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Ask the expert: Should my child learn to speak Mandarin?

The Irish Times – Staff Writer

“Edd Stockwell, co-founder of, which makes it easy to find good local tutors, says: “From Facebook’s chief executive delivering a 20-minute speech entirely in Mandarin for the Chinese president’s recent visit, China’s influence on the global market has never been so strong. “Alongside this, we’ve found the appetite for students learning Mandarin has also rocketed – recent statistics show a 24 per cent increase in learning the language. “So why is it so important for children to learn? Simple – invest in their future. China will play a major role in world affairs in the future and business leaders are looking for people who can speak Mandarin and operate successfully in a Chinese cultural context..”(more)

10 food changes that will transform your child’s health

The Independent – Staff Writer

“If you want your child to eat healthily, this is only achievable by changing their environment and what the adults in the home eat. We need to switch our focus away from categorising and judging to promoting eating well for overall health and well-being. We must also be mindful that too much negative focus on a child’s size is associated with the manifestation of eating disorders in teenage years. Getting the balance right can be tricky. Here are some tips: Maintain a routine eating pattern We all have a relationship with food and the food environment. Fostering a healthy relationship with food during childhood is key to maintaining overall health during the adult years.”(more)

The power of PE in school: how sport gave Rory his confidence back

The Guardian – Youth Sport Trust

“Coping with severe dyslexia coupled with several physical issues left one year 12 student struggling with his confidence and self-esteem. Through the Sky Academy initiative, Sky Sports Living for Sport, which was set up in partnership with the Youth Sport Trust, Rory Doherty found his confidence both in school and beyond. Here alongside his teacher Padraig O’Kane and athlete mentor Michael McKillop, the Paralympic gold medallist who helped turn his life around, he talks about his experience.”(more)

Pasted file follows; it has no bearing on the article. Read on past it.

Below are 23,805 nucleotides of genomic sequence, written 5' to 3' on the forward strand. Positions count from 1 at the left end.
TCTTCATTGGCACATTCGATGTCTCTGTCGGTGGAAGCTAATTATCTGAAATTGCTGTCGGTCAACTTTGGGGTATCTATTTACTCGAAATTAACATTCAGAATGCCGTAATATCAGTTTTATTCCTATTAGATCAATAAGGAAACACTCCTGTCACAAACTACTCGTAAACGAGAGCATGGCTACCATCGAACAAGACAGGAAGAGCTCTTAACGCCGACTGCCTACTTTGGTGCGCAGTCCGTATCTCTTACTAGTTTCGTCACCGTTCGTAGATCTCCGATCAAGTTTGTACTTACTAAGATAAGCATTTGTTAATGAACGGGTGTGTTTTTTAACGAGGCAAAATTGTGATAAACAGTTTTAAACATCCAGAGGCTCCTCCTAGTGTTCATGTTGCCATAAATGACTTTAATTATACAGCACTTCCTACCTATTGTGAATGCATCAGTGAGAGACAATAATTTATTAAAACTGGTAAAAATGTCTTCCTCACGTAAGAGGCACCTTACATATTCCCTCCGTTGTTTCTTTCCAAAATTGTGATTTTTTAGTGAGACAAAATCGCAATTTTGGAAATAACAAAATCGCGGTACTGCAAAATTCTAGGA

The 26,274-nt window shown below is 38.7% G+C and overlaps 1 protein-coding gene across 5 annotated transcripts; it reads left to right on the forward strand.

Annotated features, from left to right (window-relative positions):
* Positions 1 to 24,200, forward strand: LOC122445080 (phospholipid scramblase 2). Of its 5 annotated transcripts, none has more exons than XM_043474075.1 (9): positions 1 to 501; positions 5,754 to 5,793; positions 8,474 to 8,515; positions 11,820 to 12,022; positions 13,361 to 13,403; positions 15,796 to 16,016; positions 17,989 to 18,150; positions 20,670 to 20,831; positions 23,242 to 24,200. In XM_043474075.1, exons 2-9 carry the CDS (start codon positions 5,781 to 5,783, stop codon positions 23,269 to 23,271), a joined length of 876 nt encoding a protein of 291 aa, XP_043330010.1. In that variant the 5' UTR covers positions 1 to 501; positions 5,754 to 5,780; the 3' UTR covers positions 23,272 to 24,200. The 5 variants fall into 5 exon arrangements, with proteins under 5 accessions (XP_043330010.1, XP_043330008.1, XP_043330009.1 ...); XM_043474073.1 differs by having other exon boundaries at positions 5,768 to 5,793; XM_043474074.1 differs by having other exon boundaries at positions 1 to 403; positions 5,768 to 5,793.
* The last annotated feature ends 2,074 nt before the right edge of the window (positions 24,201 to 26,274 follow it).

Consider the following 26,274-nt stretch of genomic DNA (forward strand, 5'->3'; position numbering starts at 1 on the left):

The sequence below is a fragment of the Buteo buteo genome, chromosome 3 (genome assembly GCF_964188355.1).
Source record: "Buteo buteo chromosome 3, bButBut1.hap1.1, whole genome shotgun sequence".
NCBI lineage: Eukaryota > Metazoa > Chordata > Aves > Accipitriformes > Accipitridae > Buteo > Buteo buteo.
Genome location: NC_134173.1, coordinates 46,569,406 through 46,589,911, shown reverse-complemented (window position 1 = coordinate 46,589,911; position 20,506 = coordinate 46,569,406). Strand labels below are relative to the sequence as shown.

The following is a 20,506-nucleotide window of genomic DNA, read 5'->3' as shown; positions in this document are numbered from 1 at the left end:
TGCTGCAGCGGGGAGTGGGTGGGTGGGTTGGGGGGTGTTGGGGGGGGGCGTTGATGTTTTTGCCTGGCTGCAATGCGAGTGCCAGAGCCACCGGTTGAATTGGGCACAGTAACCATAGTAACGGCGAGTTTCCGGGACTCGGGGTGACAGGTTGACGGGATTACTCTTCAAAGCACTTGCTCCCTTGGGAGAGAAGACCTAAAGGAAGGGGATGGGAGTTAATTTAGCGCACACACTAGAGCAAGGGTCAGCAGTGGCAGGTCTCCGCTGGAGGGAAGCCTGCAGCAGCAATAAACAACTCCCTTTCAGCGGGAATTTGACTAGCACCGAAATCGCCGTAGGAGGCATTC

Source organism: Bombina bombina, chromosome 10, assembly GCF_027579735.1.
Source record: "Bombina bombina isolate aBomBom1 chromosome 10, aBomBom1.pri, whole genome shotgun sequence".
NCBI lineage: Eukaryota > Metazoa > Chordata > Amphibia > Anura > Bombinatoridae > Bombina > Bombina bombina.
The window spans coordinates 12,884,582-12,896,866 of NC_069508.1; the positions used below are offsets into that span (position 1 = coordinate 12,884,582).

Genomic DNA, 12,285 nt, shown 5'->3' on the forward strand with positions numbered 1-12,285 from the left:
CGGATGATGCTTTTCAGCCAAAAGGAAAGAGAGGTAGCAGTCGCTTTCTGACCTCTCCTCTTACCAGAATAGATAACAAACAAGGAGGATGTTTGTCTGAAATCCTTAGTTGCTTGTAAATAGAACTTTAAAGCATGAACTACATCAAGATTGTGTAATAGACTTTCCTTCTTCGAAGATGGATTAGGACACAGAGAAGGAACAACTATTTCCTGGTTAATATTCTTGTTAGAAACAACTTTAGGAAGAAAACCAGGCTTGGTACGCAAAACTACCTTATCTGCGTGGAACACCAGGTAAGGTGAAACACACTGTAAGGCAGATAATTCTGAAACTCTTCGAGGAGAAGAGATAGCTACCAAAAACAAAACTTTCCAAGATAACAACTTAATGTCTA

Cork study links childhood obesity and sugary drinks

The Irish Times – Paul Cullen

“Young children who consume sugar-sweetened drinks are significantly more likely to be overweight or obese, a study of more than 1,000 schoolchildren in Co Cork has found…It says the impact of sugary drink consumption on weight is much larger than any improvements achieved by intervening at a family or school level to weigh children or getting them to exercise more.”(more)

Early education: You’re never too young to get a start in the arts

The Irish Times – Sam Keating

“Thomas Johnston is a traditional musician and educational specialist. By day he works at St Patrick’s College, researching diversity in music education by documenting primary-school children’s experience of music in the classroom. In his spare time he works directly with an even younger demographic: infants and toddlers aged up to four. “As a musician,” says Johnston, “working with such a young age group is exciting because there is a completely natural reaction to music: they embody it through movement. But as an educator the challenge is also an exciting one. How do you enable them to engage with music in the best possible way?” Interest in early-years arts – targeting children before formal education – is growing in Ireland. As research reveals the enormous benefits to the development of children’s brains from cultural activity, and psychologists stress the importance of the first three years of life, the arts have become an integral part of early childcare.”(more)

Get a job in 2020: Follow your heart, or follow the money

The Irish Times – Peter McGuire

“The advice is clear: study languages, go for an IT course, get a job in construction, think about science and engineering. This, students are told, is where the jobs will be when they graduate in 2019 or 2020. The advice comes from the Expert Group on Future Skills Needs (EGFSN), whose track record on predicting the future – usually a notoriously fraught game for mugs – has been consistently solid. That said, students do need to consider what really interests them, and also what type of skills – such as teamwork and research – will really be needed in the workplace of 2020. We asked three experts for their advice.”(more)